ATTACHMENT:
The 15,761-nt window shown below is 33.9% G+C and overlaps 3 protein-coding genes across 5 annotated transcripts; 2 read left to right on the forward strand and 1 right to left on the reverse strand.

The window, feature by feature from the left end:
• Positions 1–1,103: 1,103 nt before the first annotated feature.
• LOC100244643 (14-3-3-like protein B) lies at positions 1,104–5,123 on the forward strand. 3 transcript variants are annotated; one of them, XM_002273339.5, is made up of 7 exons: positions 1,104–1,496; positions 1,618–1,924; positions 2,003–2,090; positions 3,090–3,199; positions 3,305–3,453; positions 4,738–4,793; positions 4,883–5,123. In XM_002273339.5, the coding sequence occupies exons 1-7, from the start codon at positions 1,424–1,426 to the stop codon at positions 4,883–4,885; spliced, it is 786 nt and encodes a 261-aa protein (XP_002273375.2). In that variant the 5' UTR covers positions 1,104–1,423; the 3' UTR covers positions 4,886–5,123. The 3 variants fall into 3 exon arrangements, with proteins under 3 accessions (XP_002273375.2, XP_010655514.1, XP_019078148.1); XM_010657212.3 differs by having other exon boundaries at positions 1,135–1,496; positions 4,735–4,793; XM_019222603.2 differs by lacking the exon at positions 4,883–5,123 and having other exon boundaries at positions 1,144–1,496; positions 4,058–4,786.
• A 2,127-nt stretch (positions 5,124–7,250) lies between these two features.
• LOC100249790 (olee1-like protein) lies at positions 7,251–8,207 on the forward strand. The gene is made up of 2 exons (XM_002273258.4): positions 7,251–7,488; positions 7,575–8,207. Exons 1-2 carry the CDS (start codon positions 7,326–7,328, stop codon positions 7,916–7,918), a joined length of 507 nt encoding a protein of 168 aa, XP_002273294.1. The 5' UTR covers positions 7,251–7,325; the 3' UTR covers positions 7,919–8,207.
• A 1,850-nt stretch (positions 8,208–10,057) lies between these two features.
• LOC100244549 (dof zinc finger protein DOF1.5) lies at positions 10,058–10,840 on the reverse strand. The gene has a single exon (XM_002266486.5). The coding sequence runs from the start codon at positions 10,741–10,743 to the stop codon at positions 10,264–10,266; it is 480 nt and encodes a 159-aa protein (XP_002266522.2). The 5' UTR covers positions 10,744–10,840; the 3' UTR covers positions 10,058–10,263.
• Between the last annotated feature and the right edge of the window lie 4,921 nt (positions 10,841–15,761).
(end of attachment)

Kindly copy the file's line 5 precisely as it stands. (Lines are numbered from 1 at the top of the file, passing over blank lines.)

• A 2,127-nt stretch (positions 5,124–7,250) lies between these two features.